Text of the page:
So, what is better, in Molinard’s view? Nature, for one. In Panics nature comes to us personified and indignant: “trees rustled with anger and all nature rattled with sobs.” In “The Cage,” a surreal romance that borrows from the genre of the fairytale and is perhaps the finest story in the collection, nature glistens with secret foreknowledge: “The presence of a small invisible world that one could only perceive through subtle sounds filled the forest with mystery. Sensing with the wind that had just picked up that their death was near, the leaves trembled gently.” Molinard tries to access a world beyond human experience through language: vast, expansive, and fundamentally unknowable. Her characters, too, yearn for this. In the story, Berthe, a factory worker, falls under the spell of a boa constrictor at her local zoo. “The power unleashed by its body was terrifying, yet she couldn’t look away.” One night at the zoo, after the death of her lover, she watches the boa and experiences a sensation of “supreme calm through all her being, the promise of infinite bliss; she felt, yes, truly: happiness.” We watch in the last moments of the story as Berthe sneaks into the animal’s cage. The final image is of woman and snake intertwined. It’s tempting to read such an ending as a fantastical allegory of femininity. The communion of woman and snake is, after all, one of the West’s most prevalent symbols of female defiance. But this is not a moment of defiance, of female power, or sin even — if anything, it is a moment of ecstatic surrender. Berthe submits to the boa and in doing so she relinquishes herself to an elusive and unknown fate. 

Not all the stories end on such a clear note. Most are engrossing, some are riveting; they deserve to be republished and translated into English here for the first time, but on occasion I was nagged by a feeling that Molinard was not done with them, that they had been wrenched from her prematurely, as indeed they were. At times, I found myself losing the thread of the plot, or getting stuck in the author’s labyrinthine, groping constructions. Admittedly, this may be the point, but I couldn’t help but feel fatigued, as if, as one character wonders, I too was “a pawn in some dark plot.”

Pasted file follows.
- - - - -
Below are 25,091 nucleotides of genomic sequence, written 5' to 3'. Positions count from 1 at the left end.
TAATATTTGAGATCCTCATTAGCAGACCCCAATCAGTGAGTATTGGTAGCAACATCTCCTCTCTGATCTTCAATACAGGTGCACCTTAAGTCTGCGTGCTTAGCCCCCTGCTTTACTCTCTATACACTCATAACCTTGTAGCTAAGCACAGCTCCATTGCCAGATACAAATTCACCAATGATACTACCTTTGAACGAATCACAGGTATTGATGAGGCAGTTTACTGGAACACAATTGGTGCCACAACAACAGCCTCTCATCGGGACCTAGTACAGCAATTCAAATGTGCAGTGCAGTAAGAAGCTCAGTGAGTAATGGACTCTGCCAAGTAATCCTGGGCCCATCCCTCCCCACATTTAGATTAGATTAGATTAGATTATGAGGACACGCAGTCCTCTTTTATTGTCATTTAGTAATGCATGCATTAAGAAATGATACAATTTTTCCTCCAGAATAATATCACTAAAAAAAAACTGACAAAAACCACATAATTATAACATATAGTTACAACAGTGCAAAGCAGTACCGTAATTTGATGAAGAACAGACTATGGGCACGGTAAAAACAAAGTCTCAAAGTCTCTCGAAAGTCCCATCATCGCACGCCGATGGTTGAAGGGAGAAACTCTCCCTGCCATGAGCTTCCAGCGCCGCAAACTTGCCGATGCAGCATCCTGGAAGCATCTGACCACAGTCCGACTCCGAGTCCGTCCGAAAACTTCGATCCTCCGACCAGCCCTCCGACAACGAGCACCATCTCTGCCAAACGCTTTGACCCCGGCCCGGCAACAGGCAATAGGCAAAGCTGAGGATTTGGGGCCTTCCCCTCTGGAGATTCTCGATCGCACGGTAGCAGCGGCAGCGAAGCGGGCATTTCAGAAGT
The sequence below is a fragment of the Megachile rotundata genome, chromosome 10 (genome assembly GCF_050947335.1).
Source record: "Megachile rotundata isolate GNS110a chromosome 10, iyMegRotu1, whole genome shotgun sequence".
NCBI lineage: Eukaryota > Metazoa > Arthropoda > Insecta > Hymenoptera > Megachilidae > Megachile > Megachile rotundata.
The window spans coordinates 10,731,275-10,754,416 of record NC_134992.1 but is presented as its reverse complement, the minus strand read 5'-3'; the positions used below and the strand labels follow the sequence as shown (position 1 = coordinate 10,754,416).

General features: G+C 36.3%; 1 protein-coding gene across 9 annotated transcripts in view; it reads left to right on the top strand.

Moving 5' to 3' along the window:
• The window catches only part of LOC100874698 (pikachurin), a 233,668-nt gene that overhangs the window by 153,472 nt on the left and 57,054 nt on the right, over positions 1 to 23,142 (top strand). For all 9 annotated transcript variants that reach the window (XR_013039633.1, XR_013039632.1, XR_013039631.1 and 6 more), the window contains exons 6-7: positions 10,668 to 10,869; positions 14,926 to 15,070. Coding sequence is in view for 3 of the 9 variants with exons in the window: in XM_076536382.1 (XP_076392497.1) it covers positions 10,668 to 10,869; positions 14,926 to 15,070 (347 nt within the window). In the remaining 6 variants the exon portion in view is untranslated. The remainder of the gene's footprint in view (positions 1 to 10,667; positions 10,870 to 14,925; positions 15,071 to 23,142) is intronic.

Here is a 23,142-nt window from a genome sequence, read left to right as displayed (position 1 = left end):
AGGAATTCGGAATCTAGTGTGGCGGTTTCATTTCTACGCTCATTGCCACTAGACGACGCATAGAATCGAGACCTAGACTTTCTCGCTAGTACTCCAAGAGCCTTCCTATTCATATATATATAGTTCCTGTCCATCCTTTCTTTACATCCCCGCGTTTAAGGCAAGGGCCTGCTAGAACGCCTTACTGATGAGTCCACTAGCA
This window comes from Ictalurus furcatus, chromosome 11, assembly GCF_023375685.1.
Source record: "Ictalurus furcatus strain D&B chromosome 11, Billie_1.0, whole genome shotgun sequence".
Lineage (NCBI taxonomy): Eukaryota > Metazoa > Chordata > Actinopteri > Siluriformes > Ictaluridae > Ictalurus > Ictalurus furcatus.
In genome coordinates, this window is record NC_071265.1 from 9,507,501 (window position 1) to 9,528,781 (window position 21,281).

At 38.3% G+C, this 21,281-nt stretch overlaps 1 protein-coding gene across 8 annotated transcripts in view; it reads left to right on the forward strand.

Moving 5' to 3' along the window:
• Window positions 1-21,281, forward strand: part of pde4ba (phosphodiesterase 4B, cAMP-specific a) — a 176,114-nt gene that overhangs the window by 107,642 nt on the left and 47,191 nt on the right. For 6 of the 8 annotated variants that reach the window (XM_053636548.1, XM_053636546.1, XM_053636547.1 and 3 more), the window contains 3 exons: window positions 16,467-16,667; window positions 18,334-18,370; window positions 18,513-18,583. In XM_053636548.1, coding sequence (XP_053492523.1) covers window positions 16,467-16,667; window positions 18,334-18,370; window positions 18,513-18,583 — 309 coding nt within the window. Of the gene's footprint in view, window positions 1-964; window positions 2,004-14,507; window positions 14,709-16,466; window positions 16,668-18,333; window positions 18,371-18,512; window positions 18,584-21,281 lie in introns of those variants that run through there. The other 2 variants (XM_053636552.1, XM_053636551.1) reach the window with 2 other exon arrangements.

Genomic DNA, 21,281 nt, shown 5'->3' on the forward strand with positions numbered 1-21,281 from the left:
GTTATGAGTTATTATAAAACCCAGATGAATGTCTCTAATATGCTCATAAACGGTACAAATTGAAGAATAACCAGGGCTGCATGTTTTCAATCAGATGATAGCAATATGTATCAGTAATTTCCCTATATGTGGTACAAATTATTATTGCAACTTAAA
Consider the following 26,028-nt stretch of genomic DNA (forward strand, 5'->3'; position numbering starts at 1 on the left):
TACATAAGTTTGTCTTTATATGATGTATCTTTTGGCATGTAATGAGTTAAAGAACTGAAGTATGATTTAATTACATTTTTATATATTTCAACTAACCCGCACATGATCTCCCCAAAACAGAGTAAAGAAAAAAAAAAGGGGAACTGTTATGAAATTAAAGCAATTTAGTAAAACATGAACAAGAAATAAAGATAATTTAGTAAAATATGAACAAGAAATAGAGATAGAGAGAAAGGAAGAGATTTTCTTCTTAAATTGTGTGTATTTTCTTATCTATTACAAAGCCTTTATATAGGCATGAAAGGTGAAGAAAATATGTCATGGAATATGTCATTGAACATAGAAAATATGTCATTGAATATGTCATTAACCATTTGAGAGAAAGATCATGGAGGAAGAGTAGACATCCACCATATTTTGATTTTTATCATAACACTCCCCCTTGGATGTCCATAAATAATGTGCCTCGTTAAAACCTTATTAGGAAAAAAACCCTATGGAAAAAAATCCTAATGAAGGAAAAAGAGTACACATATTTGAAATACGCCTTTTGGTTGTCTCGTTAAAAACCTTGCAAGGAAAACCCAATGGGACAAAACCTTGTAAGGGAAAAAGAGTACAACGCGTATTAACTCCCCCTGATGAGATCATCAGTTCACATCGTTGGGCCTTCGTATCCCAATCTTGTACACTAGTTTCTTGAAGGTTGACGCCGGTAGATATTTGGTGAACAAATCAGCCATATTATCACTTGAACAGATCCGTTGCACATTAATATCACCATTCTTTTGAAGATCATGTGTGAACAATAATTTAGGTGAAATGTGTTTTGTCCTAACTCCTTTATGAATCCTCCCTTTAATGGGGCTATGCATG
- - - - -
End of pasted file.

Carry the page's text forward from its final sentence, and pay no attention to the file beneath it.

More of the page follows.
In the end, death is the mystery Molinard returns to again and again. In her interview with Duras, she explains her fascination with the topic: “We have a chance,” she explains, “to seize in death, something which in life is elusive.” Death offers life its final shape, providing the arc that escapes us. The irony, of course, is that once we arrive at our final destination it is no longer for us to discern the paths our lives have taken. Until that day comes, we’re all in the dark, indefinitely waiting, unable to see ahead, asking of ourselves and each other: who am I? Why am here? And where am I going?  

 

Maya Solovej is a writer from Copenhagen. Her work has appeared in the Brooklyn RailEuropeNow, and Atlas Magazine. She lives in New York.